It is important to understand that there is no impact on the primary wage earner’s benefit. If an ex-wife chooses spousal benefits based on her marriage to a former husband, it will not reduce the amount the ex-husband receives in Social Security.
For an example: assume Suzy and John are married over 10 years, then divorce. Suzy then marries Edward, stays married to him for over 10 years, then divorces Edward as well.
At retirement, Suzy will be entitled to choose the greatest of … Read More »
In alimony or child support cases, Virginia law allows the court to find a party is voluntarily unemployed or voluntarily underemployed, and to calculate support based on a higher income than he or she is actually earning. As the Virginia Court of Appeals has written, “[a] court may under appropriate circumstances impute income to a party seeking spousal support. This conclusion logically flows from the principle that one who seeks spousal support is obligated to earn as much as he or she reasonably can to reduce the amount of the support need…. A spouse may not choose a low paying position that penalizes the other spouse.”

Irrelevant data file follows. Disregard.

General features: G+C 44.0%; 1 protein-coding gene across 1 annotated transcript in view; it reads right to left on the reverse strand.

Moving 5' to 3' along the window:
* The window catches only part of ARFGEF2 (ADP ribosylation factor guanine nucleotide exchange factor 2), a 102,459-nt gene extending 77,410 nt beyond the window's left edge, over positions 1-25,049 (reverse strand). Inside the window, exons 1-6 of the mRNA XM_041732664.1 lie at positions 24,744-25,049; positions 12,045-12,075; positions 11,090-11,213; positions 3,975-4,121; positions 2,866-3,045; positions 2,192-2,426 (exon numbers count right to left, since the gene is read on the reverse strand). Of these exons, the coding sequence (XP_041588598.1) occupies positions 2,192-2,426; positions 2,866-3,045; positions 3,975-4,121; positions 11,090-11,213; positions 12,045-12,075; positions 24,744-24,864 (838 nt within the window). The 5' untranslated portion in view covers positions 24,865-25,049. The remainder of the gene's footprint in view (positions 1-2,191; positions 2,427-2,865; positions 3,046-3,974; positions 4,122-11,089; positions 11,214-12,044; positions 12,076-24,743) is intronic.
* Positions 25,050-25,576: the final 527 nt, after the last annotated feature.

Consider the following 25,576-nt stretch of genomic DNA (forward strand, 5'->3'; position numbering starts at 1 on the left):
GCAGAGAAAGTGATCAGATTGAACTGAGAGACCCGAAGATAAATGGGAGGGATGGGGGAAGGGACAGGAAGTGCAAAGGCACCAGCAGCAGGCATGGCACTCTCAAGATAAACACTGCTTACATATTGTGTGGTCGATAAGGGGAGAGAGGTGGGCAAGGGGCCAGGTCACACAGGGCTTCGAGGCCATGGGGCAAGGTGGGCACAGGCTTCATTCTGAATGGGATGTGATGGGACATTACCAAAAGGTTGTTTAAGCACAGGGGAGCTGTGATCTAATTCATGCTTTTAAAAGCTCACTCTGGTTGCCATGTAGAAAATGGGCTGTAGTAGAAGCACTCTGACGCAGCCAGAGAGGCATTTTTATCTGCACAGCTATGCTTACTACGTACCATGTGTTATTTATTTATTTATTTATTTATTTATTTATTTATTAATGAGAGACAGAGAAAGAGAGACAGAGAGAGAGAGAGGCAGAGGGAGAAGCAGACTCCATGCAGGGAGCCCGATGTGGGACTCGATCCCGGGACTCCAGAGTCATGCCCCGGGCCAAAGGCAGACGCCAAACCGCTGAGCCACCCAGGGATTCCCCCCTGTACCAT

Virginia Code § 20-107.1 directs the trial court to consider as a spousal support factor each party’s earning capacity. For child support, imputed income is a deviation factor listed in Virginia Code § 20-108.1(B)(3). The court must … Read More »
For most uncontested divorces, the parties will need to execute a property settlement agreement, commonly known as a “PSA,” settlement agreement, or simply a separation agreement. With the growing availability on the internet of forms and samples for such documents, some people feel confident in drafting an agreement without the assistance of an attorney. These agreements may turn out to be valid and work for some people, but may result in financial disaster for others.
Language in a separation agreement may seem to have one meaning, but may have an entirely different legal meaning. As an example: John and Ellen sign a separation agreement stating they will “share” physical and legal custody of the child. However, Ellen keeps the children most of the time. Without knowing anything else about this agreement, Ellen may have opened the door for a smaller amount … Read More »
Spousal support (alimony) is often the toughest nut to crack in a contested divorce in Virginia. More and more, Virginia Courts seem to be relying on some “local guidelines” in determining spousal support—guidelines that seem to favor the payor of support.
The spousal support issue arises in any Virginia separation or divorce case where the parties have been married for any substantial length of time and there is a significant gap in the parties’ income. When spousal support comes into play, the parties and their attorneys (and the Court, if the parties cannot agree) have to sort out (a) how much spousal support should be paid, and (b) for how long. I won’t get into the “for how long” issue here—perhaps I’ll address that in a future post. But I do want to talk about the “how much” question.
With CHILD support … Read More »